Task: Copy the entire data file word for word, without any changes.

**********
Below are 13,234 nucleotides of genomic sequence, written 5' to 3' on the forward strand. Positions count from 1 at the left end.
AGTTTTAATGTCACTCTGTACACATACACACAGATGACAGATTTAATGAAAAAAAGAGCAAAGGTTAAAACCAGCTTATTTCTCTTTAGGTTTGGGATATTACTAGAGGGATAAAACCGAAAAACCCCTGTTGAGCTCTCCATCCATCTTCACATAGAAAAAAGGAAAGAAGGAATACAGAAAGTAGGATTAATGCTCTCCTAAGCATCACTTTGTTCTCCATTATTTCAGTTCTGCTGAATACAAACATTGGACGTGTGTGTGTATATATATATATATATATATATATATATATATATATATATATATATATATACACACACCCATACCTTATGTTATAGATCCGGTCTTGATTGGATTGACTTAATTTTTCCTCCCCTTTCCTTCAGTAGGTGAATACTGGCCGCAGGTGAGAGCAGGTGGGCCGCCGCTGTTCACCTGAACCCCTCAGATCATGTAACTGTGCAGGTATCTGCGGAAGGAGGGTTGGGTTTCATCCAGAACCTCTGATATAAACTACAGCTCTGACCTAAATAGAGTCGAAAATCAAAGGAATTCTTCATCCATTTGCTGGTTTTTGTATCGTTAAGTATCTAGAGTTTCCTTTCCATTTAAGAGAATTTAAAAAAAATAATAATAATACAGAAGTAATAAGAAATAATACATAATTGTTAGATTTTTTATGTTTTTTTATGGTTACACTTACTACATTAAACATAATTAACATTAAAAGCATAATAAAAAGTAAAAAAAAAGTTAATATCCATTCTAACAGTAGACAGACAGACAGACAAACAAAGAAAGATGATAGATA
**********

Below are 13,234 nucleotides of genomic sequence, written 5' to 3' on the forward strand. Positions count from 1 at the left end.
AGTTTTAATGTCACTCTGTACACATACACACAGATGACAGATTTAATGAAAAAAAGAGCAAAGGTTAAAACCAGCTTATTTCTCTTTAGGTTTGGGATATTACTAGAGGGATAAAACCGAAAAACCCCTGTTGAGCTCTCCATCCATCTTCACATAGAAAAAAGGAAAGAAGGAATACAGAAAGTAGGATTAATGCTCTCCTAAGCATCACTTTGTTCTCCATTATTTCAGTTCTGCTGAATACAAACATTGGACGTGTGTGTGTATATATATATATATATATATATATATATATATATATATATATATATATATACACACACCCATACCTTATGTTATAGATCCGGTCTTGATTGGATTGACTTAATTTTTCCTCCCCTTTCCTTCAGTAGGTGAATACTGGCCGCAGGTGAGAGCAGGTGGGCCGCCGCTGTTCACCTGAACCCCTCAGATCATGTAACTGTGCAGGTATCTGCGGAAGGAGGGTTGGGTTTCATCCAGAACCTCTGATATAAACTACAGCTCTGACCTAAATAGAGTCGAAAATCAAAGGAATTCTTCATCCATTTGCTGGTTTTTGTATCGTTAAGTATCTAGAGTTTCCTTTCCATTTAAGAGAATTTAAAAAAAATAATAATAATACAGAAGTAATAAGAAATAATACATAATTGTTAGATTTTTTATGTTTTTTTATGGTTACACTTACTACATTAAACATAATTAACATTAAAAGCATAATAAAAAGTAAAAAAAAAGTTAATATCCATTCTAACAGTAGACAGACAGACAGACAAACAAAGAAAGATGATAGATA